Cochlear Implants May Also Boost Seniors' Mood, Thinking: Study
Older people with severe hearing loss who received the devices had less depression, better mental skills
THURSDAY, March 12, 2015 (HealthDay News) -- Cochlear implants not only boost hearing in seniors with severe hearing loss, they might also enhance their emotional state and thinking abilities, a new study finds.
A cochlear implant is a small device that helps provide a sense of sound to people who are deaf or have significant hearing loss, according to the U.S. National Institute on Deafness and Other Communication Disorders.
This new study was funded by the makers of cochlear implants. It included 94 people, aged 65 to 85, who were assessed before, and then six and 12 months after, receiving an implant.
While the study couldn't prove cause-and-effect, the cochlear implants were associated with improved speech perception in quiet and noisy settings, better quality of life, lower rates of depression and improved thinking skills, the researchers found.
"This study has tremendous implications," said one expert, Dr. Ian Storper, director of otology at Lenox Hill Hospital in New York City. But he said questions remain.
"Can improvement of hearing loss improve our ability to think? How poor does the hearing have to be to benefit? Does the cause of the hearing loss matter? Does the cause or degree of the cognitive [mental] impairment matter? How long does it work for, if it does work?" said Storper, who was not involved in the new study.
"This study raises these questions by showing the improvement of cognition with remedy of hearing loss," he said. "Further investigation will help answer the remaining questions."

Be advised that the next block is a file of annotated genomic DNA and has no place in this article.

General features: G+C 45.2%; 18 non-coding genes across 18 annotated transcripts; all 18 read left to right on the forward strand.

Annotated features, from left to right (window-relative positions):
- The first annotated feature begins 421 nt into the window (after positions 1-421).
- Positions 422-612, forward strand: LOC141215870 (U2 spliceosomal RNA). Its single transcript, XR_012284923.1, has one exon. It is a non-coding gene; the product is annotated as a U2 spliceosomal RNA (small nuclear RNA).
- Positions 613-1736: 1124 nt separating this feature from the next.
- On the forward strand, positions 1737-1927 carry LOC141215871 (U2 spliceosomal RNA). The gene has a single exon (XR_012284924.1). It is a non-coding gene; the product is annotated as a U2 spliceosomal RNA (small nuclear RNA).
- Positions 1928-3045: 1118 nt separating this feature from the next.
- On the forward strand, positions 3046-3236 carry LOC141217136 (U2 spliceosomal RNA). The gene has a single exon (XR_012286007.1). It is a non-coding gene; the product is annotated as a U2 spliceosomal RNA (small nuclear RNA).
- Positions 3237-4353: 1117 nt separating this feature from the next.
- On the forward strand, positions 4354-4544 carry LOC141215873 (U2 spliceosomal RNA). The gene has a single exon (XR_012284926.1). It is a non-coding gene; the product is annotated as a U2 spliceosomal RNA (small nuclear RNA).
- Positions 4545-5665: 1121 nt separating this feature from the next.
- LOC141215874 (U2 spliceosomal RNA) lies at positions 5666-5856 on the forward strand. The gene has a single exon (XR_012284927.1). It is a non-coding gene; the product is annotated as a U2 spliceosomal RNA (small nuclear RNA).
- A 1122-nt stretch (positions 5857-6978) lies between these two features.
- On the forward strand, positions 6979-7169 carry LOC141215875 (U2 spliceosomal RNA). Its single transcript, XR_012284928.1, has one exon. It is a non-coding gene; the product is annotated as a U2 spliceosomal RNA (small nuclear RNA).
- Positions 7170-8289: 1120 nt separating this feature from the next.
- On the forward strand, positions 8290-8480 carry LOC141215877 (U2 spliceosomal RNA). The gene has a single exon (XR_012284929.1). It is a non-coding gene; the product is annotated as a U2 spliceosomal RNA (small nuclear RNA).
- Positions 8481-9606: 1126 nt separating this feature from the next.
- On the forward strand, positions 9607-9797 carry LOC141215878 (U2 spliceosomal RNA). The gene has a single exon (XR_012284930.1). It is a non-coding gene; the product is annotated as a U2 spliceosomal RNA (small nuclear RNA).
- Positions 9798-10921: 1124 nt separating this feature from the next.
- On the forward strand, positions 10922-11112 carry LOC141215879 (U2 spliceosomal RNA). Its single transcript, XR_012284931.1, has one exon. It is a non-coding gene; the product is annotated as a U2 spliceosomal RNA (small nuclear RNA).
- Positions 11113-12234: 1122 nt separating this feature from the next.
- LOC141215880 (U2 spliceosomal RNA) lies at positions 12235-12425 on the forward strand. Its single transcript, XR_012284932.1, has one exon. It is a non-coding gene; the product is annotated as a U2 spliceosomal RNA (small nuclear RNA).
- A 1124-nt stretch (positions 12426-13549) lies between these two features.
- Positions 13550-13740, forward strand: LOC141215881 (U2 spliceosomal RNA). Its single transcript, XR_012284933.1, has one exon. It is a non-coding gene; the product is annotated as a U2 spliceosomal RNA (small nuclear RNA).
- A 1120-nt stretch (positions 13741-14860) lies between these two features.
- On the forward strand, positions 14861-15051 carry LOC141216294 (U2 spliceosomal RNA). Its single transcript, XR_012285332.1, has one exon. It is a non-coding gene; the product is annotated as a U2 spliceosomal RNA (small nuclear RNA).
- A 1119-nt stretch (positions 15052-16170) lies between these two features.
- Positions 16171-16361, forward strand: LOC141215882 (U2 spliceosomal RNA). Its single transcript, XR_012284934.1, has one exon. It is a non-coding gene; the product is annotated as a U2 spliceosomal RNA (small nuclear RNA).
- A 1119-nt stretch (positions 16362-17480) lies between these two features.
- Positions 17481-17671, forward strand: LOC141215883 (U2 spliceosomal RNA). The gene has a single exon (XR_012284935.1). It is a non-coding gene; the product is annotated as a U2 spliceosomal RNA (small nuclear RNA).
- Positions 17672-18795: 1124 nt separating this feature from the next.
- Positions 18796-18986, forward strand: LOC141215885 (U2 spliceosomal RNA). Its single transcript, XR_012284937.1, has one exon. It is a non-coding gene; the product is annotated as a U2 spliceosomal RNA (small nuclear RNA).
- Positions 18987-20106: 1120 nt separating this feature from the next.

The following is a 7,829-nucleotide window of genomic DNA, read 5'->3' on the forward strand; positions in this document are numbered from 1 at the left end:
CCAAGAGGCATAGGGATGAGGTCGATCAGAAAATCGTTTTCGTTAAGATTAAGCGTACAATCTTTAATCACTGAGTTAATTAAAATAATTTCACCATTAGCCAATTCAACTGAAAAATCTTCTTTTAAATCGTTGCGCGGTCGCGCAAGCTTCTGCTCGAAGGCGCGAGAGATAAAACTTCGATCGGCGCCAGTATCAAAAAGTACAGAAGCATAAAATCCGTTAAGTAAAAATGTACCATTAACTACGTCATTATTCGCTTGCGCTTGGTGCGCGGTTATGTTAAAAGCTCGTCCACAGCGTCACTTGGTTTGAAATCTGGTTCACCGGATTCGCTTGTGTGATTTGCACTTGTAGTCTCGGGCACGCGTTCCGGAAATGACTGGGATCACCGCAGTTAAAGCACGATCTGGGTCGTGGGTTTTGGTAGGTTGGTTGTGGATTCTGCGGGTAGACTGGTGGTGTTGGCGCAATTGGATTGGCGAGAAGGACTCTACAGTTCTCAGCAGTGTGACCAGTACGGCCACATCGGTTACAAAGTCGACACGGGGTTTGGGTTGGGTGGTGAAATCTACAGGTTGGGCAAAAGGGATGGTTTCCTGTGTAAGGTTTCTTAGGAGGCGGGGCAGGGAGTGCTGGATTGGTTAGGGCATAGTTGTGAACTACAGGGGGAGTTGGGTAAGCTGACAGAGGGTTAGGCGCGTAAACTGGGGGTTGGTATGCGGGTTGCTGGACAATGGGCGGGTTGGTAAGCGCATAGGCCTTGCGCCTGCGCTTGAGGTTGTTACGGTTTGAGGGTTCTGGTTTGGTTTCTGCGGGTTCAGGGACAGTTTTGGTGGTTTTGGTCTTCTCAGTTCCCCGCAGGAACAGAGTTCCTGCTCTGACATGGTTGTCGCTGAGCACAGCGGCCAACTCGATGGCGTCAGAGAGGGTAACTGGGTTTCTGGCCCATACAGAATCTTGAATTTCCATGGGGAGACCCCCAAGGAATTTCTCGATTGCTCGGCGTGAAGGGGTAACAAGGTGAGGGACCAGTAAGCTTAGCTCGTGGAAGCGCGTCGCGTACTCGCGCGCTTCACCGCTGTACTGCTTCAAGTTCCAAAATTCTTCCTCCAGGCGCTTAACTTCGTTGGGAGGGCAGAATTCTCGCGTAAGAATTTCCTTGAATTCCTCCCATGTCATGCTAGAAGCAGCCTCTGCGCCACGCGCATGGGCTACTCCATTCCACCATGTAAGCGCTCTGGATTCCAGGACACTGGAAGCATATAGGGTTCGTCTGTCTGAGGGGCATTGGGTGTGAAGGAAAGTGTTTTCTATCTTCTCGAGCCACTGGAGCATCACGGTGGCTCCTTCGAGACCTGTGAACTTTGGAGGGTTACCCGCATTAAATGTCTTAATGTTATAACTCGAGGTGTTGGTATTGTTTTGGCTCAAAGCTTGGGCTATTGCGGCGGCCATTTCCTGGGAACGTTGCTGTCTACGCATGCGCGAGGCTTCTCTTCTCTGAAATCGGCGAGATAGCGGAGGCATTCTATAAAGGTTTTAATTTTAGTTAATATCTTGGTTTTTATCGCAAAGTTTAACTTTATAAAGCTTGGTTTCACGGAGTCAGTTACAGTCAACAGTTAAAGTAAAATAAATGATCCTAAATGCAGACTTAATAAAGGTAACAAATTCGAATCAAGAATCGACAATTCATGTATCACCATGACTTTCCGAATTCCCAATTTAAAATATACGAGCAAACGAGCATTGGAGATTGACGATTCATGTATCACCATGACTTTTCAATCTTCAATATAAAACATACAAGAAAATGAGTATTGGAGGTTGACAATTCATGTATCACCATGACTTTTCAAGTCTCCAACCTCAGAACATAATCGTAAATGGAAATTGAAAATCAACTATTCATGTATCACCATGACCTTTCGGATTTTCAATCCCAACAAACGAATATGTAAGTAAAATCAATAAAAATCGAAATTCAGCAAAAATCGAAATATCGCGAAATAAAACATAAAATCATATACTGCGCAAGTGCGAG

The research, published March 12 in the journal JAMA Otolaryngology-Head & Neck Surgery, was led by Dr. Isabelle Mosnier of Assistance Publique-Hopitaux de Paris, in France.
Her team also found that, besides enhancing hearing, the cochlear implant seemed to boost the emotional health of at least some of the seniors. The study found that the number of patients who were free of depression rose from 59 percent before receiving a cochlear implant, to 76 percent by one year after receiving the device.
Six months after the participants received their cochlear implants, there were also improvements in their average scores in all areas of thinking (cognitive) abilities. More than 80 percent of those with the lowest cognitive scores before receiving a cochlear implant showed improvement one year after implantation.
"Our study demonstrates that hearing rehabilitation using cochlear implants in the elderly is associated with improvements in impaired cognitive function," the researchers wrote.
Another expert in the United States wasn't surprised by the findings.
"It has become increasingly recognized that deafness in the elderly population can be misdiagnosed as cognitive dysfunction or even dementia," said Dr. Eric Smouha, director of otology and neurology at Mount Sinai Hospital in New York City. He said the new findings have been replicated in prior studies conducted in the United States.
For this reason, patients with severe hearing loss "who are suitable candidates for cochlear implantation should not be denied surgery on the basis of age," Smouha said. "If they are in good enough medical condition to undergo a 2-hour operation, properly selected patients can be expected to have good results, with improved communication and enhanced quality of life."
According to the American Academy of Otolaryngology-Head and Neck Surgery, a cochlear implant can cost $100,000, including the device and surgery needed to implant it. However, insurance and/or Medicare typically covers this cost, the academy said.
The study was funded by Advanced Bionics AG, Cochlear France, Vibrant Medel Hearing Technology and Oticon Medical/Neurelec.
The U.S. National Institute on Deafness and Other Communication Disorders has more about cochlear implants.